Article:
Menu

Organized for Success: Geospatial Project Management on Chicago's Red Line

The Chicago Transit Authority's (CTA) Red Line is Chicago's busiest rail line with an average weekday ridership exceeding 250,000. It's a vital artery of the city, and runs 24 hours a day, 365 days a year—ideally, the Red Line should never shut down. So the CTA's recent rehabilitation of 10.5 miles of the Red Line was a major logistical challenge, especially since this particular stretch runs along the Dan Ryan Expressway and has a very narrow right-of-way.

The Chicago Transit Authority's (CTA) Red Line is Chicago's busiest rail line with an average weekday ridership exceeding 250,000. It's a vital artery of the city, and runs 24 hours a day, 365 days a year—ideally, the Red Line should never shut down. So the CTA's recent rehabilitation of 10.5 miles of the Red Line was a major logistical challenge, especially since this particular stretch runs along the Dan Ryan Expressway and has a very narrow right-of-way. Chicago's Dynasty Group were the project's lead surveyors, and got things started with the most sophisticated corridor survey in the Authority's history, a massive logistical effort that ultimately included traditional, GNSS, laser, and ground penetrating radar (GPR) surveys of the entire route, plus geo-referenced video. In addition to performing the survey and ground-penetrating radar (GPR) work, Dynasty also coordinated the efforts of other subcontractors, including geotechnical, environmental boring operations, and bridge inspections. Managing dozens of crews and CTA flaggers, all working on two rail lines squeezed into a corridor about 30-feet wide, required world-class project management techniques.

Dynasty Group built their project coordination methodology around uGRIDD, a web-based platform that organizes project data geospatially.

World Class Data Delivery

uGRIDD is an initiative of Dynasty Group's President Zhong Chen, who says, "I couldn't wait for the day when architects and engineers would have desktop access to point clouds. Now we're finally able to make that happen."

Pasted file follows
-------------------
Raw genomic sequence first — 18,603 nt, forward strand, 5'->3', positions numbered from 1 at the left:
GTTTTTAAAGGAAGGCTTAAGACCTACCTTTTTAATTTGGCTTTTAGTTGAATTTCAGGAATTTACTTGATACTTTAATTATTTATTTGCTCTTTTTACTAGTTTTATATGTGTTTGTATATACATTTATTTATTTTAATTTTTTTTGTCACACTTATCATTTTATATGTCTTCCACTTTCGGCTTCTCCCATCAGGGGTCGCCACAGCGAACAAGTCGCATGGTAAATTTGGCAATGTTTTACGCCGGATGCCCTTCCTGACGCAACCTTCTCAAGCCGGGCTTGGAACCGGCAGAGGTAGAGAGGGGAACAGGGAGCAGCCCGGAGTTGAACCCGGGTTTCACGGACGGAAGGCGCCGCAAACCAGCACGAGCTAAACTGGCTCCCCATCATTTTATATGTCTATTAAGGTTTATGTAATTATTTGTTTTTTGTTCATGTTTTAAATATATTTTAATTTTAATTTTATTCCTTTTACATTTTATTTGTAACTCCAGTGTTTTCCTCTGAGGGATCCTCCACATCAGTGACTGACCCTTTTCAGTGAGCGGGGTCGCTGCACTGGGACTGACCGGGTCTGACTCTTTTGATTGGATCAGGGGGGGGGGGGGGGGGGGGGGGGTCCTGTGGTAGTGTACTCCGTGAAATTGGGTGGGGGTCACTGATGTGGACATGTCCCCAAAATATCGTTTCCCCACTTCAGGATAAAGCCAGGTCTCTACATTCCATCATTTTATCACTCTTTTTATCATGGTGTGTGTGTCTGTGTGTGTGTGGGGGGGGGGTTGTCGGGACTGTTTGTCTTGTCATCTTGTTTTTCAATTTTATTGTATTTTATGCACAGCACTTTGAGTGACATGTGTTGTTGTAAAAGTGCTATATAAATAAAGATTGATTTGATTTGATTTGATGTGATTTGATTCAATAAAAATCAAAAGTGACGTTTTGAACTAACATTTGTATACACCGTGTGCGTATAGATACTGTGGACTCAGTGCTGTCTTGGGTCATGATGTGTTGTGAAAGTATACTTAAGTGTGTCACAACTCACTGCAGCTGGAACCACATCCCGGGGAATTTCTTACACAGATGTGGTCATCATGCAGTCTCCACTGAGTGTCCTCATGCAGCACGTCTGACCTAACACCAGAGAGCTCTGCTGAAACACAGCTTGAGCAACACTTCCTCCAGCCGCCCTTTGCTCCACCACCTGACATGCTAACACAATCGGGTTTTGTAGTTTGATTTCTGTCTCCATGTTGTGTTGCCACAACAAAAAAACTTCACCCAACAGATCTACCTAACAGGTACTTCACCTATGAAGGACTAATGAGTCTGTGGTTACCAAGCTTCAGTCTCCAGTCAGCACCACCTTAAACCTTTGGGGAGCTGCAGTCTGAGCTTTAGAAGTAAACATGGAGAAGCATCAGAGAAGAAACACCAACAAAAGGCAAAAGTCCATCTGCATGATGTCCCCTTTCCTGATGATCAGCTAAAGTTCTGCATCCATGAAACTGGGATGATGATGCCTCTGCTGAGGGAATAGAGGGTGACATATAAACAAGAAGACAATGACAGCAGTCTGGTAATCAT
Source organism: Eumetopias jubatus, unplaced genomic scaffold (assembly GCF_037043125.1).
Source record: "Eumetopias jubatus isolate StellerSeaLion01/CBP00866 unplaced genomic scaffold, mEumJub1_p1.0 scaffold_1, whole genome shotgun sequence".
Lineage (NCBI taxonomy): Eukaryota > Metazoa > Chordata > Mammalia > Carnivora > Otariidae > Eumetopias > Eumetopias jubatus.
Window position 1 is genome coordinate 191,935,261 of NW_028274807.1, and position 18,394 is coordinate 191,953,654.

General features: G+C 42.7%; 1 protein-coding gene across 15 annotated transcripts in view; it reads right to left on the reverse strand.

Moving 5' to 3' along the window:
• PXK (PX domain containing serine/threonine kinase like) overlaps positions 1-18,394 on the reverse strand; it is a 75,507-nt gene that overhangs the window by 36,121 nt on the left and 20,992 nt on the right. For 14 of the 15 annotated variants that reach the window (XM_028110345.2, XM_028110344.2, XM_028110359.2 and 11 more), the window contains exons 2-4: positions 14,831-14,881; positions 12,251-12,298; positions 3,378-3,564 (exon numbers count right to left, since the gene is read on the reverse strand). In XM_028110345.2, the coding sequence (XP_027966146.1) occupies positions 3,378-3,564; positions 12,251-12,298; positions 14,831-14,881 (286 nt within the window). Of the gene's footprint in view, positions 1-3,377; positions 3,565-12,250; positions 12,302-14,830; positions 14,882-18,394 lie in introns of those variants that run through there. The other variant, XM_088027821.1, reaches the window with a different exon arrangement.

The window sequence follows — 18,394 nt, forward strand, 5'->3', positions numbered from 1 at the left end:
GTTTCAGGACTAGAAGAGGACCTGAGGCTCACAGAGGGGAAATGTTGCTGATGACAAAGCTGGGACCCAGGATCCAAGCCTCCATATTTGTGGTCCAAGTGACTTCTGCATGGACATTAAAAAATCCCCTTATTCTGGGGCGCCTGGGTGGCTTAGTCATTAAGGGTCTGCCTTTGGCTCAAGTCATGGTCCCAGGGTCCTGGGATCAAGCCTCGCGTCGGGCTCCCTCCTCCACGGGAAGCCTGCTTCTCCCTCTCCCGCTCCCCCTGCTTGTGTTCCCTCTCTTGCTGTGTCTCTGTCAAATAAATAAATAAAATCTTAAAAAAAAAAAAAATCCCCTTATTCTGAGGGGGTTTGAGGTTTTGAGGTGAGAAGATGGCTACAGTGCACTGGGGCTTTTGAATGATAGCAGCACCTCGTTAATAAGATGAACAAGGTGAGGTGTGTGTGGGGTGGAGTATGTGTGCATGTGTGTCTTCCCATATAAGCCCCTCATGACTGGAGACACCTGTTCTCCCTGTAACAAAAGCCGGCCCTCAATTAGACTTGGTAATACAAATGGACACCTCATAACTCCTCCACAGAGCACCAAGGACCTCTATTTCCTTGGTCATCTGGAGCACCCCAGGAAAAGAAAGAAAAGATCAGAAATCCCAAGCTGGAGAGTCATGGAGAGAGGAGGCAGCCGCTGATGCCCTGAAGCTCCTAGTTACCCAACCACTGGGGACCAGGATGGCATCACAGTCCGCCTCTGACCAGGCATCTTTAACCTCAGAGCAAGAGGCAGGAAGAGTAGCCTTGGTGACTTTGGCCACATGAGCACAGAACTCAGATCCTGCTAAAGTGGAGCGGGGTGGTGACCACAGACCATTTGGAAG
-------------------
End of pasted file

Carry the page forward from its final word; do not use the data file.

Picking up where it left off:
"For the past couple of decades," he continues, "Surveyors have been delivering data with CDs, DVDs, email, FTP, etc. And that's faster, but it's not really different. Web-based delivery has the capacity to be really different."

uGRIDD (www.uGRIDD.com) is an access-controlled website that aggregates all data collected for the rail survey, overlaid on relevant, publicly-accessible layers like aerial photography and CORS stations. It has a simple interface and, ideally, will replace most paper deliverables for most users.

Project managers can work alone, or with assistance from uGRIDD staff to determine what website elements are needed for a particular project; project-specific forms and protocols are then created. For the CTA/Dan Ryan project, several sophisticated features were included for use by the CTA, Dynasty Group, designers, and lead contractors.

• Leica's TruView was used to create accessible point clouds that were used by designers for measurements, and by management to make decisions regarding the impact of improvements. "Giving clients desktop access to the actual point clouds is important," says Chen, "It really helps them to see the value of scanning data."

• Geo-referenced, high-definition videos of the corridor, taken from the front and back of north- and south-bound trains, were included, along with a sophisticated graphic interface. Basically, as the video shows in one window, an icon moves along the route in another window, showing the video location. Thus, the route window can be used to snap to video locations, and vice-versa.

• Topographic, GPR/NDT, environmental, drainage, geotechnical, and other data were all readily available and easily located by the spatial interface, along with task data and organization charts.

• All the data you would expect to find in Google Earth, or a good municipal GIS, was also available, making the project website the first place to look for project data of any kind.

Really, a uGRIDD-enabled system resembles a project-scale GIS, optimized for spatial data. It's impressive… but do clients really use it? Chen says yes, emphatically; "Everything we agreed to do is on the web page, which minimizes the loss of data from surveyor to designer and, later, from designer to contractor. And this gives management a good way to look at field conditions, so they can make better decisions. I know for a fact that the video was used to make choices during the 30% design."

Of course, the website is also important internally; Dynasty Group crews rarely return to the office. Instead, they upload and download data via the website, using laptops or even smartphones. Given Chicago's traffic congestion issues, this saves many hours each week.

The CTA/Dan Ryan project was one of uGRIDD's earliest projects to incorporate multiple sophisticated features, and performed extremely well. Most stakeholders used the system at least occasionally, and it was central to the workflow of surveyors, designers, and the general contractor. It proved that geospatially-organized infrastructure project management is more than a good idea—it's actually a present reality being implemented by progressive infrastructure firms.